EVERYTHING YOU CAN IMAGINE IS REAL: PROPERTY FROM AN IMPORTANT PRIVATE EUROPEAN COLLECTION
Influenced by the Purist aesthetic promulgated by Le Corbusier and Ozenfant, as well as the machine-driven imagery of the Futurists (see fig. 1), Léger’s still lifes from the late 1920s-30s present carefully crafted collections of familiar forms, gathered together to achieve utmost balance in both color and composition. As Léger described, “I organize the opposition of contrasting values, lines and curves. I oppose curves to straight lines, flat surfaces to molded forms, pure local colors to nuances of grey. These initial plastic forms are either superimposed on objective elements or not, it makes no difference to me. There is only a question of variety...” (quoted in E.F. Fry, Fernand Léger: The Functions of Painting, New York, 1973, pp. 24-25).
Also recalling the Cubist and Dadaist subversion of language and form, as well as their use of collage (see fig. 2), Léger’s Nature morte à la pipe sur fond orange removes its constituent parts from their rational, typical contexts, employing recognizable figures like keys, letters, leaves and pipes primarily for their linear qualities. Such objects would become visual mainstays of Léger’s work in the following years, serving as building blocks for his myriad still life compositions. The trivialization of the connoted meaning attached to these objects connects to Dadaist principles, while also foreshadowing and inspiring the Pop Art movement and its generalized cooptation of imagery from the 1950s onward. As Léger stated, "The subject in painting has already been destroyed, just as avant-garde film destroyed the story line. I thought that the object, which had been neglected, was the thing to replace the subject" (quoted in J. Cassou & J. Leymarie, Fernand Léger: Drawings and Gouaches, New York, 1973, p. 87).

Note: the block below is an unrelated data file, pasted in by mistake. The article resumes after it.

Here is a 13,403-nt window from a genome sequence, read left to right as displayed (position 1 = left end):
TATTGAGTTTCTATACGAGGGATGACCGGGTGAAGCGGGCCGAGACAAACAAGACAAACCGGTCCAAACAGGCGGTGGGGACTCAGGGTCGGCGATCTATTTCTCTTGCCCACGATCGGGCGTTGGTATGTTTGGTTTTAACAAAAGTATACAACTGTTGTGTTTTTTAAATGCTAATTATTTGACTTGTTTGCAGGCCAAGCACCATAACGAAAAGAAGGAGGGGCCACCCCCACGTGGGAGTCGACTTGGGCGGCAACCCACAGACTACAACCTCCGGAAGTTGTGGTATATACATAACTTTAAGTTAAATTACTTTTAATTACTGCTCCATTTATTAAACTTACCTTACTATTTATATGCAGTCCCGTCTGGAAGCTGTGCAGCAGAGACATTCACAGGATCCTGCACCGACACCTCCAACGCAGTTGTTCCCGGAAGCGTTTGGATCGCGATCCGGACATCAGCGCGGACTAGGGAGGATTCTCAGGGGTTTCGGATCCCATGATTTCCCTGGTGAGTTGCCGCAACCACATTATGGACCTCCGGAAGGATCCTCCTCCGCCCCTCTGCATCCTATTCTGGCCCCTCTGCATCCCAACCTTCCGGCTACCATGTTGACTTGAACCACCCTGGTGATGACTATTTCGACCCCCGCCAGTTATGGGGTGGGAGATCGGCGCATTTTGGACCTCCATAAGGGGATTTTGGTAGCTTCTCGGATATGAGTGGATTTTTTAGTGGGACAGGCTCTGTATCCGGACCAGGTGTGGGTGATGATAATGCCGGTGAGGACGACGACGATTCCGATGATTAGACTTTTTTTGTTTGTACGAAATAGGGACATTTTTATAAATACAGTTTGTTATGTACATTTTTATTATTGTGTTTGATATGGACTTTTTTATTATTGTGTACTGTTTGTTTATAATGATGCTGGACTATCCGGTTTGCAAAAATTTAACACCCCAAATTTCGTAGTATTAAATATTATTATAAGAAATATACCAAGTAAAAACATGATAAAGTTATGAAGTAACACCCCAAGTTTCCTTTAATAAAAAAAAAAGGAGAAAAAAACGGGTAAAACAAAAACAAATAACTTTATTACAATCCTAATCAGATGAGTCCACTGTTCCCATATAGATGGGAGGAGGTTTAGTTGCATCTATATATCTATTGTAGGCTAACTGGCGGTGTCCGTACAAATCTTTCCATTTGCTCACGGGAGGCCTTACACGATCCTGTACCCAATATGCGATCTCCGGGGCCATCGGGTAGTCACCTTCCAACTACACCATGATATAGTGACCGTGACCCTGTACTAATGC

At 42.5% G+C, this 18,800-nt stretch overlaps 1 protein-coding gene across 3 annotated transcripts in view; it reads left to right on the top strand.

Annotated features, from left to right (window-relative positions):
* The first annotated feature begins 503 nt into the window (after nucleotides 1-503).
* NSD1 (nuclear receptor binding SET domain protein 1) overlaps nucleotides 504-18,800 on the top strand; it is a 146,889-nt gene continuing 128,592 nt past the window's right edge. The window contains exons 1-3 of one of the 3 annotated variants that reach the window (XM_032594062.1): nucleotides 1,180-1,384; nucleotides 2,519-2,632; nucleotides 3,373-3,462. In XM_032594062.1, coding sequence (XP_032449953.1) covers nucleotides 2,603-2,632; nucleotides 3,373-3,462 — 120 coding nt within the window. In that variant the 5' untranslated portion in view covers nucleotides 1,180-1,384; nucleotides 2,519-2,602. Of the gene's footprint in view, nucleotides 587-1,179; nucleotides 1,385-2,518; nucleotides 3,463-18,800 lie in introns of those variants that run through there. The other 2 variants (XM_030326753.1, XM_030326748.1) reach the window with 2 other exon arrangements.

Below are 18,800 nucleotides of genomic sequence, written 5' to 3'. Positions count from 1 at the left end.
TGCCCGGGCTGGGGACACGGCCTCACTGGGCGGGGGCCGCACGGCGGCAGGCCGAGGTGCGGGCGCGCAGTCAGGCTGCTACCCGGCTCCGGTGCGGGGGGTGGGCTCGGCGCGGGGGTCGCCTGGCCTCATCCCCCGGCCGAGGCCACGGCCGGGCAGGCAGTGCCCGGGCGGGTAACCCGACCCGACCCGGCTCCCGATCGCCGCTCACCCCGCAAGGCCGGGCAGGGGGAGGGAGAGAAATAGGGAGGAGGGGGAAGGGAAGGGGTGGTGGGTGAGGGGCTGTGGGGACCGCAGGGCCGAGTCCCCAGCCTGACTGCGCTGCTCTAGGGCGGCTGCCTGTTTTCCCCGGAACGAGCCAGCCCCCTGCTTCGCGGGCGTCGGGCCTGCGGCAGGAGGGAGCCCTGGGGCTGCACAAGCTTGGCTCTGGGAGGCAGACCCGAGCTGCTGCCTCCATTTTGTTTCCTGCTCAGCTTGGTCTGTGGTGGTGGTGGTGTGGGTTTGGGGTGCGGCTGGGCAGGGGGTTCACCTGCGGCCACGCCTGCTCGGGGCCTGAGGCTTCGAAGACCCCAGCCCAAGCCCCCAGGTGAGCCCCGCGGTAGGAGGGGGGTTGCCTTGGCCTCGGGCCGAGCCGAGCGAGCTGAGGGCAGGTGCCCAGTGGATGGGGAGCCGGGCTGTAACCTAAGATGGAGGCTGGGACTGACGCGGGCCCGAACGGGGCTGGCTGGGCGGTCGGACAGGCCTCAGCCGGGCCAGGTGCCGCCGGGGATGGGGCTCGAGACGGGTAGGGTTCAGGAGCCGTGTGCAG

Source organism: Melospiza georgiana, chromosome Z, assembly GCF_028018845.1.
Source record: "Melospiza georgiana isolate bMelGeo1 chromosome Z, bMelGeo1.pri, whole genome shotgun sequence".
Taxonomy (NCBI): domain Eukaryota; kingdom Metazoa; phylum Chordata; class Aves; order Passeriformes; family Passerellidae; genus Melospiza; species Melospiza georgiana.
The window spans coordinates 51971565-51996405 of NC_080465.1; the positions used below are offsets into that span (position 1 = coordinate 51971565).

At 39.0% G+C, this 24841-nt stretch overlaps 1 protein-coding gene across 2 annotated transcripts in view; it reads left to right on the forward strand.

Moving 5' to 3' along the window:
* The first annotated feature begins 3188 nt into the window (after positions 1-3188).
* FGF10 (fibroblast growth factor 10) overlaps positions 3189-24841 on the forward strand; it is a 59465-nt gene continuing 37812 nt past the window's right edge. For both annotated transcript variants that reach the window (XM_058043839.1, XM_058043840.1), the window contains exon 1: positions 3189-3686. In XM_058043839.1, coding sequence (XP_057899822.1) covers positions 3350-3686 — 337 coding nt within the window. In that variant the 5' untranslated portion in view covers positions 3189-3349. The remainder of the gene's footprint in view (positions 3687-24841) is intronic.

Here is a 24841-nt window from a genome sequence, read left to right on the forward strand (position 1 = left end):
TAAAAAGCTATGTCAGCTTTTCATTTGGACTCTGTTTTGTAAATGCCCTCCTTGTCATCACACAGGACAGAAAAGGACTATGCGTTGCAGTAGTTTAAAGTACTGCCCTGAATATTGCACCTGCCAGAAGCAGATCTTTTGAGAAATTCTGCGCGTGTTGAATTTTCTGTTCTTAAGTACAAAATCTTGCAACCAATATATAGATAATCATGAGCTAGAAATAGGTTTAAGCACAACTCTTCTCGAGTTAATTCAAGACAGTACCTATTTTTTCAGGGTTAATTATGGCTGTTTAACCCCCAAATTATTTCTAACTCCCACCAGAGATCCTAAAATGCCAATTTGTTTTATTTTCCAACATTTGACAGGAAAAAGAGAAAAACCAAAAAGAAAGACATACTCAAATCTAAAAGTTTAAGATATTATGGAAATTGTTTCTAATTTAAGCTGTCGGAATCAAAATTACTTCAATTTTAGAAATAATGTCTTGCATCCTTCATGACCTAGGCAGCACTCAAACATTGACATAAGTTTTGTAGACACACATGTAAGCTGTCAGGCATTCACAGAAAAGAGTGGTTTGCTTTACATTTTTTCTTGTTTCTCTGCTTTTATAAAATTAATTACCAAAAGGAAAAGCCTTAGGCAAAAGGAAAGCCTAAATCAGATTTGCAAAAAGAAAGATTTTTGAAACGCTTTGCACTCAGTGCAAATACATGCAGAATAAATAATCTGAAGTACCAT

In the present work, Léger reduces his color scheme to the dichotomous pairings of black and white and green and orange to achieve a static, harmonious balance within the picture. The artist’s incorporation of everyday objects also reflects a meditation on modernity and the rise of the working class around him in Paris. The years before and after the completion of this work attest to Léger’s continued fascination with plastic harmony, mechanical structure and repetition, both in his preceding Eléments mécaniques series of the early 1920s (see fig. 3), as well as his later figural group scenes like the Constructeurs of the 1950s. “Expression was always an element too sentimental for me. Not only did I sense the human figure as an object, but also since I found the machine so plastic, I wanted to give the human figure the same plasticity. If later, I painted hands in a way a bit different than the figure, without the geometric embodiment of my old canvases, I did it only because it didn’t bother me from the plastic point of view” (quoted in Fernand Léger (exhibition catalogue), Grand Palais, Paris, 1971-72, op. cit., p. 66). The combination of man and machine was a mantel that would be taken up by both fellow and future artists. In his black and white works from the 1990s and 2000s, Albert Oehlen confronts both the aesthetics and capabilities of early computer programs as a form of visual painting. His whispered lines, graphic letters and ungainly shapes echo, almost a century later, Fernand Léger's most graphic works (see fig. 4).
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